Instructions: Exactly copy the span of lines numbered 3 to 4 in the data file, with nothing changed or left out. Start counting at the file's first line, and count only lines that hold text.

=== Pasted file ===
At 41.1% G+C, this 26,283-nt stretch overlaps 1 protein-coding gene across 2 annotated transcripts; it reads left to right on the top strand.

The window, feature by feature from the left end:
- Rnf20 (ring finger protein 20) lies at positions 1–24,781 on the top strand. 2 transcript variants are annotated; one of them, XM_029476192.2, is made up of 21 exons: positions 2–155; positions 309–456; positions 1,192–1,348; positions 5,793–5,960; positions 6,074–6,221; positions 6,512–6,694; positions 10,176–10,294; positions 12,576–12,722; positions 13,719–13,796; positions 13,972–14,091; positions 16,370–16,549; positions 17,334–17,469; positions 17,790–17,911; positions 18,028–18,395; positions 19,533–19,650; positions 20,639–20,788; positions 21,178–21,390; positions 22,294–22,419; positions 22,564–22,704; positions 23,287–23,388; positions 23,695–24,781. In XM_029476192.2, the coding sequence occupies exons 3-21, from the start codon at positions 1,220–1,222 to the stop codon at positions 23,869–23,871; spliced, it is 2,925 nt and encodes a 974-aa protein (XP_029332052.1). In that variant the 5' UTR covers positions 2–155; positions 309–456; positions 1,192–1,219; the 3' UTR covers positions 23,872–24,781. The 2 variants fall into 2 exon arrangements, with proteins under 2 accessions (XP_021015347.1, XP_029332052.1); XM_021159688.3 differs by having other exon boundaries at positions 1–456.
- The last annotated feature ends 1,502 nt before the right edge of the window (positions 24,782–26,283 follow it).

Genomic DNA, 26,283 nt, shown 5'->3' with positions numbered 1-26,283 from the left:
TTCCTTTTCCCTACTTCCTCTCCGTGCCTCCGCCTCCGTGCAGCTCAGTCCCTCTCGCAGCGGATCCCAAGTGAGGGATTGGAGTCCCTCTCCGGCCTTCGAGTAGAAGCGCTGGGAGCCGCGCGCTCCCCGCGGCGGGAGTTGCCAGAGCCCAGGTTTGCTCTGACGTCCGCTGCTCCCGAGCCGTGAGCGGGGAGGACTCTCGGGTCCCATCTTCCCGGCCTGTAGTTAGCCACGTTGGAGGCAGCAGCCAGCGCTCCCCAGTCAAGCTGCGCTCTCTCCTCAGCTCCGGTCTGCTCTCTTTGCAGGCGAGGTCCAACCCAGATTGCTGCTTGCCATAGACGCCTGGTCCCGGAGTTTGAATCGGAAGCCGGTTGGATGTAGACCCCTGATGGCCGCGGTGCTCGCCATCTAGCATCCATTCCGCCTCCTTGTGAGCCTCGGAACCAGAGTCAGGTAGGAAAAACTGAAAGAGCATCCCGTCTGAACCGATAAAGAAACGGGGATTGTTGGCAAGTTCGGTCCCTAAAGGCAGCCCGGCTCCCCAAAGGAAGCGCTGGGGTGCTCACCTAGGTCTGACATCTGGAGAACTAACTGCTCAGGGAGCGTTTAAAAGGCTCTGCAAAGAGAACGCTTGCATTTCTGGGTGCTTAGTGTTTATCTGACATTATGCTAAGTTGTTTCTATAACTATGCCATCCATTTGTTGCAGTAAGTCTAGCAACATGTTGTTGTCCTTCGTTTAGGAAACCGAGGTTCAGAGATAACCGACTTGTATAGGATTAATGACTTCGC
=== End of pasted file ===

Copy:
- Rnf20 (ring finger protein 20) lies at positions 1–24,781 on the top strand. 2 transcript variants are annotated; one of them, XM_029476192.2, is made up of 21 exons: positions 2–155; positions 309–456; positions 1,192–1,348; positions 5,793–5,960; positions 6,074–6,221; positions 6,512–6,694; positions 10,176–10,294; positions 12,576–12,722; positions 13,719–13,796; positions 13,972–14,091; positions 16,370–16,549; positions 17,334–17,469; positions 17,790–17,911; positions 18,028–18,395; positions 19,533–19,650; positions 20,639–20,788; positions 21,178–21,390; positions 22,294–22,419; positions 22,564–22,704; positions 23,287–23,388; positions 23,695–24,781. In XM_029476192.2, the coding sequence occupies exons 3-21, from the start codon at positions 1,220–1,222 to the stop codon at positions 23,869–23,871; spliced, it is 2,925 nt and encodes a 974-aa protein (XP_029332052.1). In that variant the 5' UTR covers positions 2–155; positions 309–456; positions 1,192–1,219; the 3' UTR covers positions 23,872–24,781. The 2 variants fall into 2 exon arrangements, with proteins under 2 accessions (XP_021015347.1, XP_029332052.1); XM_021159688.3 differs by having other exon boundaries at positions 1–456.
- The last annotated feature ends 1,502 nt before the right edge of the window (positions 24,782–26,283 follow it).